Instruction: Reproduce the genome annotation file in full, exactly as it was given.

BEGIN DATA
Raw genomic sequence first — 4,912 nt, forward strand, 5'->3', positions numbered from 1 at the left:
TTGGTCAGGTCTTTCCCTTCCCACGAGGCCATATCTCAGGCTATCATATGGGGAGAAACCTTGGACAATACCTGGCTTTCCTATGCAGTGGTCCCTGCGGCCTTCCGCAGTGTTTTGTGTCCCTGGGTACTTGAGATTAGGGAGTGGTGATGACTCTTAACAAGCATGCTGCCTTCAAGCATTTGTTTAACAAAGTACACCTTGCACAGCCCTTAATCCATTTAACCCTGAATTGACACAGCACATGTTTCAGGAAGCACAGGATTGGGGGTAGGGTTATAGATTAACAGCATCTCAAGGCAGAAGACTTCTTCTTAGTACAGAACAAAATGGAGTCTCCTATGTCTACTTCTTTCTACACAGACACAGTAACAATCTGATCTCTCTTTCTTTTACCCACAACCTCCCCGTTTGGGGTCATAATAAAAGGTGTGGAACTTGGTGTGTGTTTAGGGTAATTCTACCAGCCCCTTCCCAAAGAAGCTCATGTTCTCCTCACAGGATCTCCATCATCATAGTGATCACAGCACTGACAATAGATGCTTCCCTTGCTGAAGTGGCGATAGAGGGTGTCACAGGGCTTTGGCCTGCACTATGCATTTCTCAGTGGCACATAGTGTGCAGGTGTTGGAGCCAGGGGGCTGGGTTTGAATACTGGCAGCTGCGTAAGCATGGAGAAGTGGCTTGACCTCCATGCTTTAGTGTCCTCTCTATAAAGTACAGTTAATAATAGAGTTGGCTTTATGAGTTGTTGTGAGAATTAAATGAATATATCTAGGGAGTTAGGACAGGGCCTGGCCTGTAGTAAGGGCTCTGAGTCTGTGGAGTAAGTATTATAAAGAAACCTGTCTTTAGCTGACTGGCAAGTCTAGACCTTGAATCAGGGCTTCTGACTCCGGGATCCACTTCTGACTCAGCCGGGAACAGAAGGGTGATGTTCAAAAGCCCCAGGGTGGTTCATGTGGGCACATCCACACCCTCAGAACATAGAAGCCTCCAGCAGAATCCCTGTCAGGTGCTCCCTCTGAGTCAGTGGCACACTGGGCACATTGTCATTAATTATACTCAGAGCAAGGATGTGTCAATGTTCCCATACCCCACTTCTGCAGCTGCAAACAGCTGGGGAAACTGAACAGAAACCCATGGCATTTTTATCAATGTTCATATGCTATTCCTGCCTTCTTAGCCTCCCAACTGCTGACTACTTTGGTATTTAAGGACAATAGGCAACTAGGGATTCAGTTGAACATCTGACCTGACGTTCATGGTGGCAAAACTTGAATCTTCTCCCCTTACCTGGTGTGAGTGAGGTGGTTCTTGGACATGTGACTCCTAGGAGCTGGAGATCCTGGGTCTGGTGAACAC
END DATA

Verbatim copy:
Raw genomic sequence first — 4,912 nt, forward strand, 5'->3', positions numbered from 1 at the left:
TTGGTCAGGTCTTTCCCTTCCCACGAGGCCATATCTCAGGCTATCATATGGGGAGAAACCTTGGACAATACCTGGCTTTCCTATGCAGTGGTCCCTGCGGCCTTCCGCAGTGTTTTGTGTCCCTGGGTACTTGAGATTAGGGAGTGGTGATGACTCTTAACAAGCATGCTGCCTTCAAGCATTTGTTTAACAAAGTACACCTTGCACAGCCCTTAATCCATTTAACCCTGAATTGACACAGCACATGTTTCAGGAAGCACAGGATTGGGGGTAGGGTTATAGATTAACAGCATCTCAAGGCAGAAGACTTCTTCTTAGTACAGAACAAAATGGAGTCTCCTATGTCTACTTCTTTCTACACAGACACAGTAACAATCTGATCTCTCTTTCTTTTACCCACAACCTCCCCGTTTGGGGTCATAATAAAAGGTGTGGAACTTGGTGTGTGTTTAGGGTAATTCTACCAGCCCCTTCCCAAAGAAGCTCATGTTCTCCTCACAGGATCTCCATCATCATAGTGATCACAGCACTGACAATAGATGCTTCCCTTGCTGAAGTGGCGATAGAGGGTGTCACAGGGCTTTGGCCTGCACTATGCATTTCTCAGTGGCACATAGTGTGCAGGTGTTGGAGCCAGGGGGCTGGGTTTGAATACTGGCAGCTGCGTAAGCATGGAGAAGTGGCTTGACCTCCATGCTTTAGTGTCCTCTCTATAAAGTACAGTTAATAATAGAGTTGGCTTTATGAGTTGTTGTGAGAATTAAATGAATATATCTAGGGAGTTAGGACAGGGCCTGGCCTGTAGTAAGGGCTCTGAGTCTGTGGAGTAAGTATTATAAAGAAACCTGTCTTTAGCTGACTGGCAAGTCTAGACCTTGAATCAGGGCTTCTGACTCCGGGATCCACTTCTGACTCAGCCGGGAACAGAAGGGTGATGTTCAAAAGCCCCAGGGTGGTTCATGTGGGCACATCCACACCCTCAGAACATAGAAGCCTCCAGCAGAATCCCTGTCAGGTGCTCCCTCTGAGTCAGTGGCACACTGGGCACATTGTCATTAATTATACTCAGAGCAAGGATGTGTCAATGTTCCCATACCCCACTTCTGCAGCTGCAAACAGCTGGGGAAACTGAACAGAAACCCATGGCATTTTTATCAATGTTCATATGCTATTCCTGCCTTCTTAGCCTCCCAACTGCTGACTACTTTGGTATTTAAGGACAATAGGCAACTAGGGATTCAGTTGAACATCTGACCTGACGTTCATGGTGGCAAAACTTGAATCTTCTCCCCTTACCTGGTGTGAGTGAGGTGGTTCTTGGACATGTGACTCCTAGGAGCTGGAGATCCTGGGTCTGGTGAACAC